Are there any good men left?
Lamenting thus aloud, Miss Felicia Chin recently called local young men materialistic and shallow. Surprisingly, the actress' barbs did not elicit much of a furor. In a pro-marriage culture, perhaps her unattached status at 27 is moving her, on this issue at least, nearer a persona non grata zone.
To the degree that marital domesticity is highly valued in a culture, singlehood may be correspondingly disvalued. Because we are brought up in and naturalized to such a world view, we tend to assume it is a fixture of life that must hold true across cultures and all time periods.
But what if the ideal of marital domesticity were merely the product of a certain period of history?
Then singlehood may be an equally viable life path. There would be less social pressure to view marriage as an inevitable step in one's life journey, and less inclination to relegate alternatives to marriage to second best.
Indeed, the number of singles is rising in Singapore. In 2010, 43.1 per cent of men and 30.6 per cent of women aged 30 to 34 were single. In 2000, it was 33.3 percent and 21.9 per cent, respectively.
Add in the fact that the divorce rate is rising, and that women have longer life expectancies, and you end up with a scenario where many women may spend more years as singles (never married or widowed) than as wives.
Taken together, these demographic changes threaten to undermine marriage as a cherished institution of the majority.
Does it matter?
On a societal level, one can sympathize with the Singapore government for its efforts to promote marriage and procreation, because a society's economic vitality does depend in part on the youthfulness of its population.
But at the personal level, numerous studies show that marital status is not a strong indicator of happiness.
That's despite what the 'cult of the couple' would have you believe. In A World Of Their Own Making (1996), historian John Gillis notes: 'Marriage as an institution may seem to be on the rocks, but romantic love has never been more valued. Establishing a romantic relationship with another person is the sign of adulthood. Yet it was not really until the last century that the perfect couple assumed a central place in the... imagination.'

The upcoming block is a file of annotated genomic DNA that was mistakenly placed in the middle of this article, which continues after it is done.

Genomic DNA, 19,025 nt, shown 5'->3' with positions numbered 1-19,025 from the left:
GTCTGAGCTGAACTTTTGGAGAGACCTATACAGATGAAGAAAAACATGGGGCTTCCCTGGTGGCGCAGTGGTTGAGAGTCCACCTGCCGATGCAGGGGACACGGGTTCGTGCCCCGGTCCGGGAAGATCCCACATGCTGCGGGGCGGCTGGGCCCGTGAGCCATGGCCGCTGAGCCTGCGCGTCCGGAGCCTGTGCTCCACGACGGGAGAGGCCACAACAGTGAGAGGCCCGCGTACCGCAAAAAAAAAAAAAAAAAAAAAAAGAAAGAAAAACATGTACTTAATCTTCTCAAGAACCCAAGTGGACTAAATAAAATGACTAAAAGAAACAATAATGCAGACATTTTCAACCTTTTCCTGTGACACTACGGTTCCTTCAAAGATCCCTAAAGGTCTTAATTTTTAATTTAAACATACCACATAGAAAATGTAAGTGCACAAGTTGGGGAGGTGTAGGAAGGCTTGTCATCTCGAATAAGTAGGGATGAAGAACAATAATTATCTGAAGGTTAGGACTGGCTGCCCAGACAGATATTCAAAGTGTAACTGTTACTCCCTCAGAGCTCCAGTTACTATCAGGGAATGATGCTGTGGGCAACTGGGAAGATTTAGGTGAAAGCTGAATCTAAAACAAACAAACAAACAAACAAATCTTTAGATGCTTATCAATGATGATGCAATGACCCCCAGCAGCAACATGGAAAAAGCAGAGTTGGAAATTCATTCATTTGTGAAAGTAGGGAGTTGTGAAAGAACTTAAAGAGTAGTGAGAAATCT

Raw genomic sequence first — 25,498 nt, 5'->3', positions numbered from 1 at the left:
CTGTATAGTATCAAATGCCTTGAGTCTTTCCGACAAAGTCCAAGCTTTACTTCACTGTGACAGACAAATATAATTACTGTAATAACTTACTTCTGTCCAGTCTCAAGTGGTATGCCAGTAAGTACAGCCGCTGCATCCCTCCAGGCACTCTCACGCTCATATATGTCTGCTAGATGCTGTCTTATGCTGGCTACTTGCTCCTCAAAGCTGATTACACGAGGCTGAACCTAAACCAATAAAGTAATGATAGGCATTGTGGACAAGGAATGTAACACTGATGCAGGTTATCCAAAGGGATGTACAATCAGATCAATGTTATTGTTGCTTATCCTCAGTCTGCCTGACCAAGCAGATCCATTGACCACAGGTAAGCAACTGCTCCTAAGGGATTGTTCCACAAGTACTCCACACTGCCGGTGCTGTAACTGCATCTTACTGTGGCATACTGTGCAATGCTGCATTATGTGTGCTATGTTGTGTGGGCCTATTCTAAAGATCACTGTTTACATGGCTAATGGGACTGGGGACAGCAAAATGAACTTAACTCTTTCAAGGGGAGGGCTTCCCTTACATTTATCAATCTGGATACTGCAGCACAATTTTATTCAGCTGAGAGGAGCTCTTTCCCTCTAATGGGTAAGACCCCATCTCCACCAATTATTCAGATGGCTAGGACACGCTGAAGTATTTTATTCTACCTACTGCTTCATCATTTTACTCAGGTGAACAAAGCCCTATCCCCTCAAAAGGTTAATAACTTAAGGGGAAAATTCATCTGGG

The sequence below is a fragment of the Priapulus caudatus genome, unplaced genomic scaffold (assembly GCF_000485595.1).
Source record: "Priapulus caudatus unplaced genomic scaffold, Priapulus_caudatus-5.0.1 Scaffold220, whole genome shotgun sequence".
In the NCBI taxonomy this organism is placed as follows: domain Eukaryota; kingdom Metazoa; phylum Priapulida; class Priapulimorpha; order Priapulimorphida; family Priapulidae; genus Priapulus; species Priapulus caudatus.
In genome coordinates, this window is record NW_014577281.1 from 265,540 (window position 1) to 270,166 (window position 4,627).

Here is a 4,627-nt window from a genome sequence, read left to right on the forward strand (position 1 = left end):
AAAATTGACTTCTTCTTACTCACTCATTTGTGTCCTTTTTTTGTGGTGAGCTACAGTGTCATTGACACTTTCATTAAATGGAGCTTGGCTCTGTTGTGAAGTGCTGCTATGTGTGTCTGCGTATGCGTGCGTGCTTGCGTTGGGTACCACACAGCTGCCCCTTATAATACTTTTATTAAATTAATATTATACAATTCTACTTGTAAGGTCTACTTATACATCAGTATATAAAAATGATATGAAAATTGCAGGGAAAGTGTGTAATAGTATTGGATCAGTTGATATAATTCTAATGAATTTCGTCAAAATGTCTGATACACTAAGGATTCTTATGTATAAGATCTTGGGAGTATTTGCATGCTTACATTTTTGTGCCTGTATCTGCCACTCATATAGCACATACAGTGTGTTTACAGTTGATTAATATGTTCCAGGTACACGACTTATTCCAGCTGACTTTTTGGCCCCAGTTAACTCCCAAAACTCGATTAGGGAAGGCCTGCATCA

In the more distant past, people married for procreative and economic reasons. It was only in the 20th century that companionship, emotional intimacy and sexual expression apart from childbearing began to acquire pride of place in marriage.
Then it was only in the past two decades or so that intensive interdependence of couples became the new ideal. In this model, the couple's relationship trumps all others. The best couples are supposed to co-depend on each other to fulfil almost every need.
If one buys into this theory, then singles, deprived of this intense relating, must have less fulfilled lives.
Dr Gillis notes, however, that the modern models are not universal across cultures or history.
The only proof of whether marriage is good for people must be an empirical one. In a particularly elegant 15-year-long study with annually repeated collection of data from thousands who got and stayed married for 15 years, happiness before and after marriage was compared. The 2003 study concluded: "On average, they are no happier in the years after marriage than they were in the years before."
There were as many who were more happy as those who were less happy after marriage.
Other studies show that gender matters in marital happiness. That is, we need to ask whether married men are happier than single men, married men than married women, single females than single males, and single females than married females.
Empirically, it is almost incontrovertible that married men do better than single men in terms of health, career and longevity. A large number of studies show this.
Almost as well established is the finding that married women do less well than married men. One reason is that the former tend to take on the problems of the latter, but not as much vice versa. This is especially so in very interdependent couplings. As they are more attuned to the quality of their marriage, married women are either much happier or much unhappier than married men.
Studies also show that single women do better than single men in terms of health, career and longevity. Thus, overall, singlehood may serve women better.
Surprisingly, few studies have looked at whether single females are happier than married females.
In sum, being married may well be related to being happier - but not by as much as popularly imagined. After all, singles are not obviously unhappy. If we do not over-valorise marital couplings and if we don't construe singlehood as anxious waiting for the time that one also may step into the state of matrimony, then singlehood is a viable life choice.
Singles are not forlorn folks. They do have significant others in their lives - aged parents, equally ageing siblings, nephews and nieces, as well as old friends and new ones.
Within their networks of relationships, albeit with one of sexual exclusivity missing, there is equally a sense of belonging. So it is fine to be single - or married.